“They show that the way you use it at one point in your life does affect the way your brain develops, but we don’t know how much, or whether it’s good or bad,” said Jeff Hancock, director of social science at Stanford. Media Lab, who was not involved in the study. Many other variables likely contributed to the changes, he said.

“What if these people join a new team — a hockey team or a volleyball team — and start getting more social interaction?” he said. He added that this could be because the researchers “are looking at the development of extraversion, and extroverts are more likely to check their social media.”

He described the paper as “a very complex piece of work” that contributes to recent research showing that sensitivity to social media varies from person to person.

“Some people have neurological conditions, which means they’re more likely to be drawn to frequent checkups,” he said. “We’re not all the same, and we should stop thinking social media is the same for everyone.”

Over the past decade, social media has remapped key experiences of adolescence, a period of rapid brain development.

almost all american teens Engage through social media, according to the Pew Research Center, 97% of people go online every day, and 46% say they are “almost always online.” Research shows that black and Latino teens spend more time on social media than white teens.

Researchers documented a range of effects on children’s mental health. some studies linked social media use to depression and anxiety, while others found little link.A sort of Learning in 2018 of lesbian, gay and bisexual teens find that social media provides them with validation and support, but also exposes them to hate speech.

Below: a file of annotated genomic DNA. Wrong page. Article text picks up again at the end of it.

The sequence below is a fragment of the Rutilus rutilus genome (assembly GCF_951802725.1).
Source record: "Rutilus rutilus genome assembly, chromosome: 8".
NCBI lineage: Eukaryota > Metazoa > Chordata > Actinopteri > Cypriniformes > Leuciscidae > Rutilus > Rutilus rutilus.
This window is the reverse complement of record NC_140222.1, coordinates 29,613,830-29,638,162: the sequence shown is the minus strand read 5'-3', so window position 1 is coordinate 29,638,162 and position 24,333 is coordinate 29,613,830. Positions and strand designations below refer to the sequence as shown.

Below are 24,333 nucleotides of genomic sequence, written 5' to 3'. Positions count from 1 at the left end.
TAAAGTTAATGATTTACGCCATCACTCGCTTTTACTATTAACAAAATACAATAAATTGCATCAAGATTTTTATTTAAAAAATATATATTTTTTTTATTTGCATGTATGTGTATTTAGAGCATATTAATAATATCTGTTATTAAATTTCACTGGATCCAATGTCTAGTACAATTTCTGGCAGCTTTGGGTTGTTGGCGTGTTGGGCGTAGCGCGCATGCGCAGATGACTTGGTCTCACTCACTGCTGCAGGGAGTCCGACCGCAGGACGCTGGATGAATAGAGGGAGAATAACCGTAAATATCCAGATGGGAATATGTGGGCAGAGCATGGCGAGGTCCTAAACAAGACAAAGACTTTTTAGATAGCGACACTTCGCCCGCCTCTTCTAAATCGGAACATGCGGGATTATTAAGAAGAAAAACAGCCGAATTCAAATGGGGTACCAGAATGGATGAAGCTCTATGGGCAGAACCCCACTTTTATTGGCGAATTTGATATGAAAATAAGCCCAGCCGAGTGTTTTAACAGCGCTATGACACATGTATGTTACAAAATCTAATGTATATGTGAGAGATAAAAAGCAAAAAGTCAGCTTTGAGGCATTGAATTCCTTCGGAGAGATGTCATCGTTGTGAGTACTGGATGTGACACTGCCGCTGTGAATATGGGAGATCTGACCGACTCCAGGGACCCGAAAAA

Experts who reviewed the study said that because the researchers only measured the students’ social media use once, around the age of 12, they couldn’t know how it changed over time or rule out other factors that might affect brain development.

Without more information about other aspects of a student’s life, “it’s difficult to discern specific differences in brain development versus social media checks,” said Adriana Galvan, an expert on adolescent brain development at UCLA, who was not involved in the study.

Jennifer Pfeifer, professor of psychology at the University of Oregon and co-director of the institute National Youth Science Councilsays, “All experience is accumulated and reflected in the brain.”

“I think you want to put it in that context,” she said. “Many other experiences of teens change the brain. So we don’t want to get into some sort of moral panic with the idea that social media is changing the brains of teens.”

Dr. Terzer, one of the study’s authors, described increased sensitivity to social feedback as “neither good nor bad”.

“It helps them connect with others and reap the rewards of something common in their social world, which is engaging in online social interactions,” she said.

“This is the new normal,” she added. “It’s important to understand how this new digital world affects teens. It could be related to changes in the brain, but that could be a good thing or a bad thing. We don’t necessarily know the long-term effects.”